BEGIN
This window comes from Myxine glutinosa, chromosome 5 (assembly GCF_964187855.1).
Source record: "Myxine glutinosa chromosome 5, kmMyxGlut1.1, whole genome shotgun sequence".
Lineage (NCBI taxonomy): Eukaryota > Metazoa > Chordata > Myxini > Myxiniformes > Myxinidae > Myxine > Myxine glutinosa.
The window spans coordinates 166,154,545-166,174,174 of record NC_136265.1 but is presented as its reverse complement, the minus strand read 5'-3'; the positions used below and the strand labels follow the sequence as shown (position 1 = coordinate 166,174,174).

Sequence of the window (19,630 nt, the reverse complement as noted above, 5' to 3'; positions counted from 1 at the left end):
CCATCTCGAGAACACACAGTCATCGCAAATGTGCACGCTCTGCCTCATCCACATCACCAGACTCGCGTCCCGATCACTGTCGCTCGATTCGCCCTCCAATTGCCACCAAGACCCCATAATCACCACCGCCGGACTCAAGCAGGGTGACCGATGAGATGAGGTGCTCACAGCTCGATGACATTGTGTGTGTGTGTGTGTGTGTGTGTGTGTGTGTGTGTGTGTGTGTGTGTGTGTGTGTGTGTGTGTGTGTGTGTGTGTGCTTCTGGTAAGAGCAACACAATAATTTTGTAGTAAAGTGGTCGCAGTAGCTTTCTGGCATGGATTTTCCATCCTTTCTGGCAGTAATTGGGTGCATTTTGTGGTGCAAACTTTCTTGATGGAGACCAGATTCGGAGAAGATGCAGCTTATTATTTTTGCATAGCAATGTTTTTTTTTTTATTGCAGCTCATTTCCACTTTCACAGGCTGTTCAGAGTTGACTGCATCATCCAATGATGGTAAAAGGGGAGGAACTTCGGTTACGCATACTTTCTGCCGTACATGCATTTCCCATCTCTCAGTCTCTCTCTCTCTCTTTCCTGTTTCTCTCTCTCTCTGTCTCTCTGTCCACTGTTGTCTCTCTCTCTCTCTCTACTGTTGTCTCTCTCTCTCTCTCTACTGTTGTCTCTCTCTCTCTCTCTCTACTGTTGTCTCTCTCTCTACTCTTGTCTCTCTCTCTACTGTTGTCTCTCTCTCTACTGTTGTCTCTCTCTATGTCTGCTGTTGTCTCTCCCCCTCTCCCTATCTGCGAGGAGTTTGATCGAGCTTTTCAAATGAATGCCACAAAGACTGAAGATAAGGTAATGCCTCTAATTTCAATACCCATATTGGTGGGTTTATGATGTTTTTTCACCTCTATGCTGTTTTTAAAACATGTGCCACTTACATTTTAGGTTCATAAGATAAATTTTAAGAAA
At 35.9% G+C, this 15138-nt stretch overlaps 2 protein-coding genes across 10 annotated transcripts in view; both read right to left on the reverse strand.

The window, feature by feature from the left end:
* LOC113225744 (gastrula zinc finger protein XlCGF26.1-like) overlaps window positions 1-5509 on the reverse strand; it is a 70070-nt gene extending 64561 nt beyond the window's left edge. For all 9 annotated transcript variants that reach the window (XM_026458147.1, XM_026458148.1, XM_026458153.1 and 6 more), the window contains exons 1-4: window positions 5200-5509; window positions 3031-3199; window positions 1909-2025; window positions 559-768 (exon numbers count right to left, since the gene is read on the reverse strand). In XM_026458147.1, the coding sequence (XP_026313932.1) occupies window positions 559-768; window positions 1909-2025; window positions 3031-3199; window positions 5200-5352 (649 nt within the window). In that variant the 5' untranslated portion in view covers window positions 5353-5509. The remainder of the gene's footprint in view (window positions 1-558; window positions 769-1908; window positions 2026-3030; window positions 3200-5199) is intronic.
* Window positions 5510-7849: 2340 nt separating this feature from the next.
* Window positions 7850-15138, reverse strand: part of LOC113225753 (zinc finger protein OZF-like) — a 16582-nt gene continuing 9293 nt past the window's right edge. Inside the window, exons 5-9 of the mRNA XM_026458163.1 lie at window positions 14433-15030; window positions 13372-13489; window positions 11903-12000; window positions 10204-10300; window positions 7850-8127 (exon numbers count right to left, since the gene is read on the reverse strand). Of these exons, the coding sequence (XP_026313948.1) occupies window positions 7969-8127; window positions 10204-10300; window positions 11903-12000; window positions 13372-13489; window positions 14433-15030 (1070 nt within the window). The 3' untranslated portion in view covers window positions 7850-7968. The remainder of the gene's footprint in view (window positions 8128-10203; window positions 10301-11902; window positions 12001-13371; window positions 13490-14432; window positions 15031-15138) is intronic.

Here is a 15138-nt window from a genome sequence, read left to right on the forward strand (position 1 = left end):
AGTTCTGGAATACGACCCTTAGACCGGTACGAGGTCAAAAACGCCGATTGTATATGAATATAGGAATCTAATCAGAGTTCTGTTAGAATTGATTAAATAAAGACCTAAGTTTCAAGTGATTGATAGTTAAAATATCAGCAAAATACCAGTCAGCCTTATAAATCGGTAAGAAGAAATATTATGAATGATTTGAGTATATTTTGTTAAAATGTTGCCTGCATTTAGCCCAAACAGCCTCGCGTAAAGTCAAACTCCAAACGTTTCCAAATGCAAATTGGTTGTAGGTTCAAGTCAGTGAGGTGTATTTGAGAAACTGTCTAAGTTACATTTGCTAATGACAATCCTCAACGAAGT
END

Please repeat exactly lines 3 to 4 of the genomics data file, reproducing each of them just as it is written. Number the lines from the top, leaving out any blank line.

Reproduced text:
Lineage (NCBI taxonomy): Eukaryota > Metazoa > Chordata > Myxini > Myxiniformes > Myxinidae > Myxine > Myxine glutinosa.
The window spans coordinates 166,154,545-166,174,174 of record NC_136265.1 but is presented as its reverse complement, the minus strand read 5'-3'; the positions used below and the strand labels follow the sequence as shown (position 1 = coordinate 166,174,174).